In the video below, I am making a double-crust apple pie so I will keep two portions out and freeze one for another day (rhubarb season is not far away).
Rolling out pie crust is usually the thing people struggle with the most. The tips here are:
- use enough flour on the cupboard and rolling pin to avoid sticking
- work the dough ball into a flat disc by hand before ever starting to roll it out
- flip the crust over at least twice to get more flour between it and the countertop
- be gentle in your rolling
Place the flattened disc (about 6″ in diameter) onto the floured surface and place the rolling pin across the center of the disc and begin rolling gently away from you. Pick it up and roll again at an angle. Flip the dough, adding more flour to the cupboard after a few rolls. Continue rolling in different directions until the dough is an even thickness and about 10″ in diameter. Add more flour to the rolling pin whenever the dough begins to stick to it. Pick up the crust, scatter more flour under it, flip it over and begin rolling again until it is even in thickness and about 12″ in diameter. Hold the pie plate over the circle. If the dough extends a couple inches beyond the edge of the plate, no more rolling is needed. If not, roll a few more times, thinning it out a bit more.
Gently run the thin spatula and some of the excess flour between the crust and the countertop to loosen it. Set the rolling pin gently on top of the crust and use the spatula to lift half of the crust up and over the rolling pin. Then, grab the rolling pin and lightly wrap the rest of the crust onto it. Transfer it over the pie plate, letting one edge drop so it overlaps the outside of the plate. Unwrap the rest slowly so adjustments in positioning the crust can be made. Gently work the crust down into the pie plate so no air pockets remain.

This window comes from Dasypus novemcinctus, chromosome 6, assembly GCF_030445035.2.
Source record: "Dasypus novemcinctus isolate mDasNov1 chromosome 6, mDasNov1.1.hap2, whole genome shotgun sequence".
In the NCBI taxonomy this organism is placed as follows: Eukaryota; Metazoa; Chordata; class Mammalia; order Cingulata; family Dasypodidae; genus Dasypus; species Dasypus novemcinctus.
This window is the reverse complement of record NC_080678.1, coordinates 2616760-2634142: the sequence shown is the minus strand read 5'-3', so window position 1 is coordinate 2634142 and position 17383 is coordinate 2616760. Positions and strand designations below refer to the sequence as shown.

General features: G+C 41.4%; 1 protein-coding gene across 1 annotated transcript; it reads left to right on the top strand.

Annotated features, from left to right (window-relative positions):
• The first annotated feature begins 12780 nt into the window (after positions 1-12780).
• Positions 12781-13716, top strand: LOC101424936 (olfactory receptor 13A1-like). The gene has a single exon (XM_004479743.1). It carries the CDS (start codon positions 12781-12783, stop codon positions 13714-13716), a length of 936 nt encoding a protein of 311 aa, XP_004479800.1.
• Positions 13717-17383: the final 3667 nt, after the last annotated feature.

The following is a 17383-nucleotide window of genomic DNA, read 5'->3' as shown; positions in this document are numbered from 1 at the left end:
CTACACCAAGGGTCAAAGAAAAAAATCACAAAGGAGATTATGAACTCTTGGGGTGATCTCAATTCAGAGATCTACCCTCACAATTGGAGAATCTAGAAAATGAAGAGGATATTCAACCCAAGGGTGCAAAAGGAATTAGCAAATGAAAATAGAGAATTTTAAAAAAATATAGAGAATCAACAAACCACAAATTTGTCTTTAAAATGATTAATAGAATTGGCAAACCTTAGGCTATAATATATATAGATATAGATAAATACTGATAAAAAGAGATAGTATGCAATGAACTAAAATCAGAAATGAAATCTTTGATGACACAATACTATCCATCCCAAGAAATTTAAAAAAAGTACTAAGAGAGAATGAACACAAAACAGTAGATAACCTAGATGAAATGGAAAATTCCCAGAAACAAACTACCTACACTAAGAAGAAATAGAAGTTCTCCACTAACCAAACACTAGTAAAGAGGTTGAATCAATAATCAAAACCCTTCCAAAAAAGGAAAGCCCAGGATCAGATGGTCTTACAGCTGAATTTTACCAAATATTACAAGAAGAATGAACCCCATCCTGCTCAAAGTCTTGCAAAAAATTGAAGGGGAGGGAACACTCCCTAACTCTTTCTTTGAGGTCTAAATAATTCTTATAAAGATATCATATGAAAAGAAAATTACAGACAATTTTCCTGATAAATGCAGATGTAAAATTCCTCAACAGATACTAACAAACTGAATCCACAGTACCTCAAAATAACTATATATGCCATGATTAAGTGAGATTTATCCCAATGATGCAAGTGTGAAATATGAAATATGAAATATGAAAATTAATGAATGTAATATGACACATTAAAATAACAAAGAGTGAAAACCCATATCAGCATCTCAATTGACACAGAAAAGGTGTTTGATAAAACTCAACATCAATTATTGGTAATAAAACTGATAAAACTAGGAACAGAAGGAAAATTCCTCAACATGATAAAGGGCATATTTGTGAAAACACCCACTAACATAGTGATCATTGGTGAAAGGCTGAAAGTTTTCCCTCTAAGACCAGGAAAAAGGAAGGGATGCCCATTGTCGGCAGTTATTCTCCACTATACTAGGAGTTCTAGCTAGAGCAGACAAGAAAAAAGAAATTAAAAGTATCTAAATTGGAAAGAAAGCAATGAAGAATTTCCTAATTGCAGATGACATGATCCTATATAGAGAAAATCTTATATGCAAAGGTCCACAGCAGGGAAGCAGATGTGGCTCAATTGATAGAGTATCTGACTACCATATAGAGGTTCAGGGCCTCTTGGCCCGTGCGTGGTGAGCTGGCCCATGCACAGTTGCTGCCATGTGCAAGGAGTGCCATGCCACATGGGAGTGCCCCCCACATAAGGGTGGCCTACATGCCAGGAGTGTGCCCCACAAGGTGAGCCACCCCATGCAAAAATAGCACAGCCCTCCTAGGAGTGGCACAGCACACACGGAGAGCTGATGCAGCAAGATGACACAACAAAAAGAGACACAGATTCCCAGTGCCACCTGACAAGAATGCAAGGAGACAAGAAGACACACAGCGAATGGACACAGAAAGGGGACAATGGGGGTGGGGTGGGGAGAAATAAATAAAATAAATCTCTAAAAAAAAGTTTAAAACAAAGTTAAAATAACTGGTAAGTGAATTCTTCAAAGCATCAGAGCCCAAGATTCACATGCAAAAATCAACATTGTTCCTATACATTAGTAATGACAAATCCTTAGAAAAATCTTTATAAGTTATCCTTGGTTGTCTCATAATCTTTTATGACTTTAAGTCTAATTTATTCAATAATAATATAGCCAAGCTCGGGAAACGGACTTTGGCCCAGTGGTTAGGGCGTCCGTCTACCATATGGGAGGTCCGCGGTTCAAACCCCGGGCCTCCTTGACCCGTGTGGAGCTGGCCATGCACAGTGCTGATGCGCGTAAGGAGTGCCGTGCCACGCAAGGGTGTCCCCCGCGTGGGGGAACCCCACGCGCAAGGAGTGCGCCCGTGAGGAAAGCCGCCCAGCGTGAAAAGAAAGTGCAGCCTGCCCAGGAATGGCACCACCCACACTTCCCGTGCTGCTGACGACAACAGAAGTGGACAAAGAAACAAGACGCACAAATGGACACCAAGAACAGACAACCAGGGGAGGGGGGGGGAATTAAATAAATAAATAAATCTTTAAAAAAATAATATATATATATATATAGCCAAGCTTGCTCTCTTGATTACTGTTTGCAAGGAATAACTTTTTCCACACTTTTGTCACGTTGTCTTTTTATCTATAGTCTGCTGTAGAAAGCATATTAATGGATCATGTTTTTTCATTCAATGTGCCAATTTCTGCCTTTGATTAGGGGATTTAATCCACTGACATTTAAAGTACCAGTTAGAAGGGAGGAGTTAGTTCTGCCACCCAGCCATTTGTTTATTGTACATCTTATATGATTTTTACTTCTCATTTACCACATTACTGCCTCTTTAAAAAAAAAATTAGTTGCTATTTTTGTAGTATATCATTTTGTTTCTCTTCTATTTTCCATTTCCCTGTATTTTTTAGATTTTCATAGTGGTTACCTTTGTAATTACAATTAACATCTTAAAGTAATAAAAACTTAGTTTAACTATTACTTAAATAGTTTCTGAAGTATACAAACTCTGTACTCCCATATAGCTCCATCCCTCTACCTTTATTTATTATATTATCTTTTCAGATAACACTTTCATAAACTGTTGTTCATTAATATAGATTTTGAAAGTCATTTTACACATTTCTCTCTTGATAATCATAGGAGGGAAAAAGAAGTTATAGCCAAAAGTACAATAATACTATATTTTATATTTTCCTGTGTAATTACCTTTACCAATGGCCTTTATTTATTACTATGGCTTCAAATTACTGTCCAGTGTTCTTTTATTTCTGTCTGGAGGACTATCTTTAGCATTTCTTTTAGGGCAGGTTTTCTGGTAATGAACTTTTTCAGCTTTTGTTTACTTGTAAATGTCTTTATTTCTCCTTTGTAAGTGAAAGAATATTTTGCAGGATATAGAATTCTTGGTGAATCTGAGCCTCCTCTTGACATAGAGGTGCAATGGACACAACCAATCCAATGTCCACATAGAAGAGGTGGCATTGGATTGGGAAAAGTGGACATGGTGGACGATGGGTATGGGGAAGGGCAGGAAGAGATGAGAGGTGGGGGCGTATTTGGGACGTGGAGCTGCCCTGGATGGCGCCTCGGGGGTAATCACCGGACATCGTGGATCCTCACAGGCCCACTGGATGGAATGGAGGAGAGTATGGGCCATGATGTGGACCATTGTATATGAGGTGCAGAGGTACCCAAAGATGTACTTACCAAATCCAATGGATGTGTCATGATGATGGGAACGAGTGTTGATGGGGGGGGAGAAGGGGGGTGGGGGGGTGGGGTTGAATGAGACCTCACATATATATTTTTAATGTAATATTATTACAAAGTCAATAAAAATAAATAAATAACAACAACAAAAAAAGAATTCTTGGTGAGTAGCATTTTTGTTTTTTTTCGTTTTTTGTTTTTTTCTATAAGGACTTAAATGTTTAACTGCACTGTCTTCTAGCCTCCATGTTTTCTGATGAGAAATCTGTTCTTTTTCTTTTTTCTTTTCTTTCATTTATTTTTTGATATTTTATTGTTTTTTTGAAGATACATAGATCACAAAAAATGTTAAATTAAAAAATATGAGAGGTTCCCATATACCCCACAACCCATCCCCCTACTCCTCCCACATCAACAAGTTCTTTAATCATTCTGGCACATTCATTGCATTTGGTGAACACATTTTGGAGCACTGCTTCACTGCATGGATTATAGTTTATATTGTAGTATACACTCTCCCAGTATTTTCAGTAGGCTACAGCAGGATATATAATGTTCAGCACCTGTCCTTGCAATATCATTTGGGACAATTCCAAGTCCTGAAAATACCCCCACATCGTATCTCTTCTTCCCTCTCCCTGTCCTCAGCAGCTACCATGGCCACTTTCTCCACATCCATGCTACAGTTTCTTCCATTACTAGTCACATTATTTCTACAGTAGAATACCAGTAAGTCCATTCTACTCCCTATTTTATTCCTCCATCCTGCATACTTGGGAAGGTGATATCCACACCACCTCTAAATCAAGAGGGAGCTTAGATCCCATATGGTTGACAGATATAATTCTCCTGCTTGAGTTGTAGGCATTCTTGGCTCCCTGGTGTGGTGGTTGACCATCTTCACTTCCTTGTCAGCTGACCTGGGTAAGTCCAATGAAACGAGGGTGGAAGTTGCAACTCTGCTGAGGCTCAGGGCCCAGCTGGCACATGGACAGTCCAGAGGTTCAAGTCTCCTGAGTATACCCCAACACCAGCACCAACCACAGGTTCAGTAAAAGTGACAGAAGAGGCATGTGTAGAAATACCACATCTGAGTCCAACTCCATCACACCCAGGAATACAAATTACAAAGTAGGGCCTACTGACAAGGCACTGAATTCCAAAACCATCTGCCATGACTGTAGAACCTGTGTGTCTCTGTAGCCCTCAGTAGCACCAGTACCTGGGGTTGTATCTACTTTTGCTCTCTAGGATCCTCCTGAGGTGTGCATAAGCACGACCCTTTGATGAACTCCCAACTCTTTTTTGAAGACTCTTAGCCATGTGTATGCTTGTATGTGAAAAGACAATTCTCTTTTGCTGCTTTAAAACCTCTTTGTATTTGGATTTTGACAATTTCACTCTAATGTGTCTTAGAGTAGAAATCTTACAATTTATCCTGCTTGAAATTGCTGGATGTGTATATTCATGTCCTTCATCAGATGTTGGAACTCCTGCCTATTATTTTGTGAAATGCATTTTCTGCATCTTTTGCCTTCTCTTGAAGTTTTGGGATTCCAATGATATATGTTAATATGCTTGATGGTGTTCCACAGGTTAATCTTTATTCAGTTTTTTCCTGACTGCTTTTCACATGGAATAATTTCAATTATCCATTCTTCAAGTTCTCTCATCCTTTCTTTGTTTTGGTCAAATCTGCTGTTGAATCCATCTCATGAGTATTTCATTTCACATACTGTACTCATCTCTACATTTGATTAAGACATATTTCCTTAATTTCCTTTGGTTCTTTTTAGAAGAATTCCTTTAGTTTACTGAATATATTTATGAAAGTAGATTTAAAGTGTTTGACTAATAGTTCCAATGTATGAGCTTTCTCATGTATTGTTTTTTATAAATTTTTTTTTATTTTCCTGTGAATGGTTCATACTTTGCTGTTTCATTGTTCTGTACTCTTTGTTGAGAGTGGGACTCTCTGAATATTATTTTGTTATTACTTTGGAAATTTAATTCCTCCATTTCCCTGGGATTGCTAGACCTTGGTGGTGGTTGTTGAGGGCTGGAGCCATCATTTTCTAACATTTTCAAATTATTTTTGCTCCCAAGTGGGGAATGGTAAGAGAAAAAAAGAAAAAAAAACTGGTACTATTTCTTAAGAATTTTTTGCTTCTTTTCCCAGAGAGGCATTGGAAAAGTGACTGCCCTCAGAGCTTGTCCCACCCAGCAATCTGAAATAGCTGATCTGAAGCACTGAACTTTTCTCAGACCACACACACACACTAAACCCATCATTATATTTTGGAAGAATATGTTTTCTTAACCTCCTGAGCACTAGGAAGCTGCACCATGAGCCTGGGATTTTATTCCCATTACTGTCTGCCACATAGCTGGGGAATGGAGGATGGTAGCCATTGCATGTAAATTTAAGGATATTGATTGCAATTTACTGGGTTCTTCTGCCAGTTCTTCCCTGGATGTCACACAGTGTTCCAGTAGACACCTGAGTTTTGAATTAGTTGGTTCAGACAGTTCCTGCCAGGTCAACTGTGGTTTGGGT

If the crust tears it is not a crisis. Wet your fingers with a little water, reposition the torn pieces to overlap slightly and press them together using the water as a paste.
Fill the bottom crust with your pie filling and roll out the top crust the same as the bottom. It does not need to be quite as big as it does not have to cover the inside of the plate. Just measure it again by holding the pie plate over it to make sure it reaches the edges. Dip your fingers in the water and lightly coat the edge of the bottom crust to help hold the bottom and top crusts together during baking. Transfer the top crust as before and lay it on top of the filled plate and gently press the two crusts together along the edge.
There are many ways to pinch or seal the crusts. I like the pinch method as shown in the video. Many people use a fork to press them together or various pinching methods. The important thing is to make sure the two crusts are well pinched to keep the filling from oozing out. Sprinkle a little water and then sugar on the top crust and cut small slits with a knife to release the steam during baking.
Follow the baking instructions of the filling recipe. Typically, I will bake a double-crust pie for 10 minutes at 400 degrees and then reduce the temperature of the oven to 350 degrees and continue baking for 40-50 minutes or until the filling is bubbling a little through the slits in the top crust.
“Never” is a long time. Failing is a part of the learning process. Pie is a process. Pie is worth it.
Give it a try.
Just don’t try it for the first time when you are hosting company for dinner.
After all, it might just turn out so well you won’t want to share!
If you enjoyed this post, be sure to share it on social media using the buttons below. Like what you see? You can become an email or wordpress subscriber at the top left of this page. Please do not hesitate to contact us with thoughts and questions, and if you would like us to try out a recipe or test a product, drop us a line at email@example.com!